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European Union Research: A Beginner's Guide

An introductory research guide covering European Union materials.
URL: https://libguides.law.ucla.edu/europeanunion

Overview of the European Union

The European Union (EU) is a supranatural organization made up of 28 European member states that have chosen to cooperate in developing various social, political, and economic policies.† Although the EU in its current incarnation was officially established in 1993 with the Treaty of Maastricht, its seeds were planted in 1953 when the European Steel and Coal Community, consisting of Belgium, France, Germany, Italy, Luxembourg, and the Netherlands, was created for the purpose of regulating certain industries. Over time, as more countries joined and priorities shifted, the EU developed as the organizational structure for broader European integration. It is currently composed of two separate but intertwined communities: the European Atomic Energy Community (Euratom) and the European Community (EC). 

Headquartered in Brussels, Belgium, the EU currently has a population of close to half a billion and an economy approximately the size of that of the United States. Its member states, in order of accession, include: Belgium, France, Germany, Italy, Luxembourg, The Netherlands, Denmark, Ireland, The United Kingdom, Greece, Spain, Portugal, Austria, Finland, Sweden, Cyprus, The Czech Republic, Estonia, Hungary, Latvia, Lithuania, Malta, Poland, Slovakia, Slovenia, Bulgaria, and Romania, and Croatia. As of this writing, Turkey, Macedonia, Iceland, Montenegro, and Serbia are pursuing membership, although no timetable has yet been set.

† As of this writing, Switzerland and Norway are not EU members.

Organizational Structure

The EU is made up of multiple bodies and institutions. The most important are listed below, along with a summary of their functions

Types of Documents

Because of its complex and unique structure, the EU produces a vast number of documents that fulfill differing roles in its executive, legislative, and judicial processes.  Understanding what the main types of documents are can greatly aid the researcher both in locating specific documents and in figuring out where other relevant documents might be stored.

  1. Treaties:  The legal basis for the EU has been laid out in a series of treaties.  These are considered “primary” legislation in EU parlance. The founding treaties specify the various obligations of member states as part of the EU and its various predecessor organizations.  The accession treaties admit new nations to the EU.  All EU legislation and procedures are ultimately governed by treaties.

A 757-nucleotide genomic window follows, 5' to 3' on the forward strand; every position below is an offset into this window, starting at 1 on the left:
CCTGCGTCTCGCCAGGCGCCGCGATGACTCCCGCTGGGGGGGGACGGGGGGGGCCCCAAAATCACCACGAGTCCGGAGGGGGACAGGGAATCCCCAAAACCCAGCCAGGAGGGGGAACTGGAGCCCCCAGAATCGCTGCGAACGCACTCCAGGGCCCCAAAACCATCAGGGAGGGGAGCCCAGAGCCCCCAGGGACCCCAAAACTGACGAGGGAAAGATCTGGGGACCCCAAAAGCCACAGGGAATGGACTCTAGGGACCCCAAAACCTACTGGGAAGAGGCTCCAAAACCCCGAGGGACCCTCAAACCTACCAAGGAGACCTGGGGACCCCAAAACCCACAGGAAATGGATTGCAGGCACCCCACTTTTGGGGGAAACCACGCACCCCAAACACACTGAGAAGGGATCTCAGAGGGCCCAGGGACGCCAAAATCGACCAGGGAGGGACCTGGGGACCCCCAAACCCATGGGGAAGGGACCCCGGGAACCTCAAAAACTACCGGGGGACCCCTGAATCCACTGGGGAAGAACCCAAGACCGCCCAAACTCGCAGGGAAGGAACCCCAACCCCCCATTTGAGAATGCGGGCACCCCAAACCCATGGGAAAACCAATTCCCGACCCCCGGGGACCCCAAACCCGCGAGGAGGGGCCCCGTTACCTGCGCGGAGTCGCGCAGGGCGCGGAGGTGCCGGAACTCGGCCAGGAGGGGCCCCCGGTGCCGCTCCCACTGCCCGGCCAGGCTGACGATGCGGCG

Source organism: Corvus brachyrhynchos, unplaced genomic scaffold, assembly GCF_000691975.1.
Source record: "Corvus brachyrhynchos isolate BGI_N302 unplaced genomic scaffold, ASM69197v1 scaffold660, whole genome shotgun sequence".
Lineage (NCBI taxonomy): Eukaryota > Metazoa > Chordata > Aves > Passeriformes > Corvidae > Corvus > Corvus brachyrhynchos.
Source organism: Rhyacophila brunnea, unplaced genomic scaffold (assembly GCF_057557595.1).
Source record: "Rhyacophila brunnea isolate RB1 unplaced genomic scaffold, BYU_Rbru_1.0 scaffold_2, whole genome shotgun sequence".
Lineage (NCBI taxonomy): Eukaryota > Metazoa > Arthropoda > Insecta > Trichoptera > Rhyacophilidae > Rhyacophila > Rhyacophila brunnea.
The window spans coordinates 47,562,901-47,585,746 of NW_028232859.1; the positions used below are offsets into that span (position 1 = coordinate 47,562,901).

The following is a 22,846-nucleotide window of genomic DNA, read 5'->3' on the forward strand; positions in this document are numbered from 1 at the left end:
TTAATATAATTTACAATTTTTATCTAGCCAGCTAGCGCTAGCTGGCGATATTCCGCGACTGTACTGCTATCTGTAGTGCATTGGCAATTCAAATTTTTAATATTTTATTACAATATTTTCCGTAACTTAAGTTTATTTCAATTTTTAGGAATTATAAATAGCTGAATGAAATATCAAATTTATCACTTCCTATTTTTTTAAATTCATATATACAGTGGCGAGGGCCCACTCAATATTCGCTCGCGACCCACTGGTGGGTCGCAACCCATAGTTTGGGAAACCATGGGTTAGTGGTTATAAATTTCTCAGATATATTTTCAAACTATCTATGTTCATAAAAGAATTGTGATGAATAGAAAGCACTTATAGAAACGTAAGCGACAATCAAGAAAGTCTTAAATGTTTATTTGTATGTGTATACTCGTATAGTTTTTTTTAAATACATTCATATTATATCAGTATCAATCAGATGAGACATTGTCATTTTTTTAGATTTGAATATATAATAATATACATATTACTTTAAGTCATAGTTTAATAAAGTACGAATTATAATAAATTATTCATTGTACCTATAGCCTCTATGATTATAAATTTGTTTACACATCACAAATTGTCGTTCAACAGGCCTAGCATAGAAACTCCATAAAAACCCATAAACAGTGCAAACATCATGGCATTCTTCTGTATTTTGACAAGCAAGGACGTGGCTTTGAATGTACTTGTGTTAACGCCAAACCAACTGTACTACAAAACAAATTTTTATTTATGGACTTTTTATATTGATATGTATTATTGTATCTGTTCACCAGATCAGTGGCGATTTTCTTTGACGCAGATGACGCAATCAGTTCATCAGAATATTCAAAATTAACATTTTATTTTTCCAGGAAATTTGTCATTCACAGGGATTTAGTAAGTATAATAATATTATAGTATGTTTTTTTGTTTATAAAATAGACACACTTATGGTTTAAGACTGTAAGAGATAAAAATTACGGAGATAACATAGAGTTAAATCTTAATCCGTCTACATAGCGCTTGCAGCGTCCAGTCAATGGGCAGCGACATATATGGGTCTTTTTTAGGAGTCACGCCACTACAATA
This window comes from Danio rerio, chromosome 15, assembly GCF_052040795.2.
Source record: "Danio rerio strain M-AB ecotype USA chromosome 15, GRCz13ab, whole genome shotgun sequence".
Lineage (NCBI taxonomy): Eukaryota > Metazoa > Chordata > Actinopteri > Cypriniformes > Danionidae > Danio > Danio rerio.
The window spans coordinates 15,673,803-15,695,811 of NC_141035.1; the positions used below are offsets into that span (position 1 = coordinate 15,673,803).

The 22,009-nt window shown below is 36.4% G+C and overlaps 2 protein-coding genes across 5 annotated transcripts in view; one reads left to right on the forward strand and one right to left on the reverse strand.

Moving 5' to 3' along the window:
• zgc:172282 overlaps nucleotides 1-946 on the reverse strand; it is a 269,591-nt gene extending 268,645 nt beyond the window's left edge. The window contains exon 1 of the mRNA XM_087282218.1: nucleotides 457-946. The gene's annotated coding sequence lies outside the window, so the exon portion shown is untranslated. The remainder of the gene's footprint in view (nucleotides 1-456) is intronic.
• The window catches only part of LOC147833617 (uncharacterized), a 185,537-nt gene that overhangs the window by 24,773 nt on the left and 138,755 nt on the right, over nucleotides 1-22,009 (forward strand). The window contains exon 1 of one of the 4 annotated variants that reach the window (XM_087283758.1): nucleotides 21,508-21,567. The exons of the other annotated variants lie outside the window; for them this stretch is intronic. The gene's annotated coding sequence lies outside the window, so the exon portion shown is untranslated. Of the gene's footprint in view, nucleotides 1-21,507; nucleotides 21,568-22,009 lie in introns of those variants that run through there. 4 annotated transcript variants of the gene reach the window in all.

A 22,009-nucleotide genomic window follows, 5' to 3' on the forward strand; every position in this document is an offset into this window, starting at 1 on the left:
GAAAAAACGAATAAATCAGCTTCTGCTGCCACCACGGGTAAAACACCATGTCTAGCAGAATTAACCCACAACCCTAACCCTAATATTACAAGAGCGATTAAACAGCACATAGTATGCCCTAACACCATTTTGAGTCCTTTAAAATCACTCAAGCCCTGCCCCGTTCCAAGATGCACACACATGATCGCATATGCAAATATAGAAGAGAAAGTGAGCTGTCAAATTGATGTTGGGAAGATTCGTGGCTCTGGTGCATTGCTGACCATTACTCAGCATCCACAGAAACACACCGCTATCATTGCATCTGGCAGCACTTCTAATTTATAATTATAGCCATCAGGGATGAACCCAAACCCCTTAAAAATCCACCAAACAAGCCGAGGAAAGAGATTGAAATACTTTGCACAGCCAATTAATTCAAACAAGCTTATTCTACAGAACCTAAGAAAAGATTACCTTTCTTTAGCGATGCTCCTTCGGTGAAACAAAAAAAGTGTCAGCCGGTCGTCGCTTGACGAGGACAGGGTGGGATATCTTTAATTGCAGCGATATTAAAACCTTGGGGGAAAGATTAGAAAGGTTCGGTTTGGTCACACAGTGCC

2. Legislation:  New legislation is proposed by the European Commission and is typically adopted by the Council of the European Union and the European Parliament, although some laws are adopted by the Council alone.  Although legislation may be implemented through one of four procedures, by far the most important and most frequently used is Co-Decision.  This procedure requires that both the Council and the Parliament agree on the text of a law before it is passed.  If they cannot agree, a Conciliation Committee is formed to work through differences, though a majority of Parliament may still reject the results of the Committee’s work.  All non-treaty legislation is considered “secondary” legislation.

    There are four main types of legislation:

    • Regulations: These are the most analogous to what we normally think of as “laws.”  They are binding on all member states.

    • Directives: These are binding only in terms of the results that are to be achieved.  They are addressed to individual member states, which are free to choose the best forms and methods of implementation.

    • Decisions: These are binding upon those to whom they are addressed, which may be member states, companies, or individuals.

    • Recommendations and Opinions: These are not binding and need not be initiated by the Commission.

  3. Implementing Legislation:  This is the legislation in individual countries implementing directives from the EU.

  4. Judgments: Judgments are simply the decisions issued by the courts in the EU system.  Researchers will most often be looking for European Court of Justice Decisions. 

  5. COM documents:  COM documents represent the various types of documents issued by the European Commission.  They may include proposals for legislation, working papers, communications with other bodies, and reports such as “green papers” and “white papers.”  Green papers are discussion papers on specific policy areas and may act as an impetus for later legislation.  They are often addressed to interested organizations or individuals who are invited to participate in consultation and debate. White papers are proposals for Commission action in certain areas; they usually follow green papers on the particular topic.

  6. Council documents:  These are documents produced by the Council of Ministers, such as the Common Position, which identifies the Council’s position on amendments to legislation proposed by Parliament.

  7. Parliamentary Committee Reports:  In the course of legislating, various Parliamentary committees often issue reports describing policy and other considerations up for discussion.

  8. Parliamentary Debates:  Most legislation is debated on the Parliament floor, and transcripts of these debates may be valuable to legal researchers.

Note that these are only some of the documents that are produced by the various institutions of the EU.  The EU is a large and complicated network of various bodies, institutions, and committees, each of which produces a plethora of documents such as working papers, policy statements, etc.  However, those listed above are the most likely to come up in researching a given issue.